Audience 3 via the live stream [read aloud to the room] – A rolling national conversation on diversity where the panel is all white? Does anyone else see this as problematic? [Later, off camera, the same person wrote on the live feed comments: “My mistake, but as a visible minority in the field, is it too much to ask to have a person that looks like me on ANY new music panel? Isn’t that the very reason inclusiveness is an issue in this sector?”]


France – I’m mixed ancestry, Mohawk and French. I come from the province of Quebec … I live on Coast Salish territory for the past 16 years. …

Juliet – I am here as a woman and I’m a minority in this community. About 20% of composers/music creators in contemporary music are women. … I’m also [here] as someone who came as an immigrant to Canada.

Rachel – Here are my diversity credentials: my background is Danish and Japanese, Vikings and samurai. I am a bisexual cis-gendered woman. I get read as white [and] straight all the time. One of the words that doesn’t get bandied around nearly as much as it used to is ‘visible minority’ – the ways in which I’m a minority are … all invisible. … What I find interesting is that we often don’t even see the diversity that’s around us [because] we make assumptions. […]

Chris – There does seem to be a tendency to make those judgments based on appearance. … There is so much importance placed on the visual.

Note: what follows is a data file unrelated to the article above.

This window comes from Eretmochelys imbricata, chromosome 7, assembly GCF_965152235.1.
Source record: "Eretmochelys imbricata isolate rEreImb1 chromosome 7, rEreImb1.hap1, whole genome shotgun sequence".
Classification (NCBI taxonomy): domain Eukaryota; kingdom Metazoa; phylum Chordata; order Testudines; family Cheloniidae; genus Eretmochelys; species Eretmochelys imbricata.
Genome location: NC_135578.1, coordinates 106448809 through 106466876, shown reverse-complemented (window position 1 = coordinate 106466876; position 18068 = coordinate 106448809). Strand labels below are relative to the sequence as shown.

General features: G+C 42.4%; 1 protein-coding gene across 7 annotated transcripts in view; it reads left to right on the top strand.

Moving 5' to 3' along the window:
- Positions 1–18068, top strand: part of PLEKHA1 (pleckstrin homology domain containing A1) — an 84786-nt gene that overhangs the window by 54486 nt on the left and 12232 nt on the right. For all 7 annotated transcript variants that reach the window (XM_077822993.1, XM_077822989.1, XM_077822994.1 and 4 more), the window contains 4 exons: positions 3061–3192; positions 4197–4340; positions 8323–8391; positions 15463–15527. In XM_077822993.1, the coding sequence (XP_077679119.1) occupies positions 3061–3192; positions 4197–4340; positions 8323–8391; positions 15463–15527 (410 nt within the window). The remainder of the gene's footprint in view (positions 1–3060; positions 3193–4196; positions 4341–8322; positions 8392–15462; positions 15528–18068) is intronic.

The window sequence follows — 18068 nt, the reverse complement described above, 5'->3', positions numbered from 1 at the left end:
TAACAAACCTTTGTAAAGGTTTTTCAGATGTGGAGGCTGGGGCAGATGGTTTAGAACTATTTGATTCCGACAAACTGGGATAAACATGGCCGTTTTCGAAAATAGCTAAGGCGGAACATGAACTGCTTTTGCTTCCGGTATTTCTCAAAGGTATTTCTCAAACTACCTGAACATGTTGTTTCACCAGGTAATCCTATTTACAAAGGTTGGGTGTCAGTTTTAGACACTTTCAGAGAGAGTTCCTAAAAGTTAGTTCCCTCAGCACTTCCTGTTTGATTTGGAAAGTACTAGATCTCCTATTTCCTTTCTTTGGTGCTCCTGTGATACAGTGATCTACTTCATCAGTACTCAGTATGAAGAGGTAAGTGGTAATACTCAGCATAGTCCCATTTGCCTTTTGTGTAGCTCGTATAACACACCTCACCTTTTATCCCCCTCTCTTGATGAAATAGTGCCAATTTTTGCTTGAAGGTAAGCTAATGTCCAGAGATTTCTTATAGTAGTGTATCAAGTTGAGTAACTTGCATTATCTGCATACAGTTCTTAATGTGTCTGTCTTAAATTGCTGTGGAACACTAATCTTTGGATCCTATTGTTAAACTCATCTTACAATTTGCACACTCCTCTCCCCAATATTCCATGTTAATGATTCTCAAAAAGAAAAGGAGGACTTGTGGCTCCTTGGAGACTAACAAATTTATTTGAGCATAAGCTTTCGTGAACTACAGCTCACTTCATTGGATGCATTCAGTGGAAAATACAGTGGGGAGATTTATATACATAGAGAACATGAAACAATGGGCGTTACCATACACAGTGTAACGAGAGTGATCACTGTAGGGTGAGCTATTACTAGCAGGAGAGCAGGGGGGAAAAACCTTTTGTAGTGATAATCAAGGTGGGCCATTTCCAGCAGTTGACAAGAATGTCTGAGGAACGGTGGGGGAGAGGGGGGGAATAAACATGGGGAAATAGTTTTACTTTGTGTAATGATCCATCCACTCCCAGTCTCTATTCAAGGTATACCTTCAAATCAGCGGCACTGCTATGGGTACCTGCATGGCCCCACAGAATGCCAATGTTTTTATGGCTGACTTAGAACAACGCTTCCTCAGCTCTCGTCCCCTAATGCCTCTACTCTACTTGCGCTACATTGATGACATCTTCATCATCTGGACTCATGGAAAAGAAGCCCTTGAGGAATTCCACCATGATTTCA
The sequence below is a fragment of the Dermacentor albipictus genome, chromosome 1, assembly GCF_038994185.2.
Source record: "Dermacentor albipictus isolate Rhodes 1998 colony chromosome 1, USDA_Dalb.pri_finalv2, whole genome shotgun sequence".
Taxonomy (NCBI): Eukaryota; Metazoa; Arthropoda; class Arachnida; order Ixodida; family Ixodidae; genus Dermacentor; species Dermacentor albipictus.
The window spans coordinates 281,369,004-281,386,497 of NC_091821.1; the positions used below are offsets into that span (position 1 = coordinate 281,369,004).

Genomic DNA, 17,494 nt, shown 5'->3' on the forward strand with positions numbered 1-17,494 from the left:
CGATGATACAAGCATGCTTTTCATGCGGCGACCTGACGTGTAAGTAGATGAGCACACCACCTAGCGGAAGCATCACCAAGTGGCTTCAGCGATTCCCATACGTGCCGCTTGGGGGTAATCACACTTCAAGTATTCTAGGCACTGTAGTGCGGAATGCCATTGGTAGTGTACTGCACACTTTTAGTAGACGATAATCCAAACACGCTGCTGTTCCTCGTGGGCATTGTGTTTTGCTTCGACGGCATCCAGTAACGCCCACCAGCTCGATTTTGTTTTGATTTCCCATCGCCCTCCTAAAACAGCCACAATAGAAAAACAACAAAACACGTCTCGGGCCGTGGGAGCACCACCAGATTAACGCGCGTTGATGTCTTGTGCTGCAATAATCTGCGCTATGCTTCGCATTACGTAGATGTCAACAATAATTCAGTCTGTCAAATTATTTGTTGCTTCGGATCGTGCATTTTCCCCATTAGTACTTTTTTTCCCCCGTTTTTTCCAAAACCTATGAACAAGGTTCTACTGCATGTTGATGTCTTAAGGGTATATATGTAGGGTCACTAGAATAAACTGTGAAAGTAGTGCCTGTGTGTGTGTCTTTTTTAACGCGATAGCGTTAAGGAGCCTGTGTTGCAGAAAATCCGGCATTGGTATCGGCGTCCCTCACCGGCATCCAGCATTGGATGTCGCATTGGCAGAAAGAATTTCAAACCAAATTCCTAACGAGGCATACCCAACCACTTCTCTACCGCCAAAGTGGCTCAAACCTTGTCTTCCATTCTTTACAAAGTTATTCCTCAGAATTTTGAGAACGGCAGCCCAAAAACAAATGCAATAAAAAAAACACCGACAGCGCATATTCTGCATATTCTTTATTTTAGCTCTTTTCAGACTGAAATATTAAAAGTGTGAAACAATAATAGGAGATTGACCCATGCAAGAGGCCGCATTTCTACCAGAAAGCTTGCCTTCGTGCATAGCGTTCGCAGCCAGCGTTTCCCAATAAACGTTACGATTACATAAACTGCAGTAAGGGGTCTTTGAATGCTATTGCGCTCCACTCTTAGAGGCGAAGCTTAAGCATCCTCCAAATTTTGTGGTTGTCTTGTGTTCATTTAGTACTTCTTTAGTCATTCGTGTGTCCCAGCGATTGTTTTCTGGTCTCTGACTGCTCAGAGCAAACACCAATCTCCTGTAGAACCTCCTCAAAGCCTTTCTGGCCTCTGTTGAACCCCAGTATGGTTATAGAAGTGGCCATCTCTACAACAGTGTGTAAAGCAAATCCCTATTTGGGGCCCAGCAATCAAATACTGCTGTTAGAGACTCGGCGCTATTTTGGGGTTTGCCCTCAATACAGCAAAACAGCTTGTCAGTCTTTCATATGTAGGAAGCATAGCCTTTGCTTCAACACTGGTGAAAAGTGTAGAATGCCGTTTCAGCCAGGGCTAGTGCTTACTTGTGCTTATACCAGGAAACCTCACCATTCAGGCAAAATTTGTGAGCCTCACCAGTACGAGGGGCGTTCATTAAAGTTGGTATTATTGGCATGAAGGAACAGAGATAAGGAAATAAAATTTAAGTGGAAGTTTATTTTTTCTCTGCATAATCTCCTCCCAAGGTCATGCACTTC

Rachel – Well, that is our first impression. … The look we present does, to some degree, matter – especially in organizations. We are trying to create an environment that [appeals] to a wider variety of people. … Human beings have responses in heart rate and breath rate that correspond to flight or flight response when they walk into a room of people that they perceive to be not at all like them. … It’s an involuntary physiological response. […]

France – There’s a lot to think about and it’s complex. This question of representation – who you put on your board, who you hire … who’s making decisions, who has the power. … We have to address [power relationships]. … It’s not pointing fingers at one person or one organization, but [looking at it] systemically. How are we going to address the … imbalance of power. … I walk with some privileges that are unquestioned just because of the way that I look. […]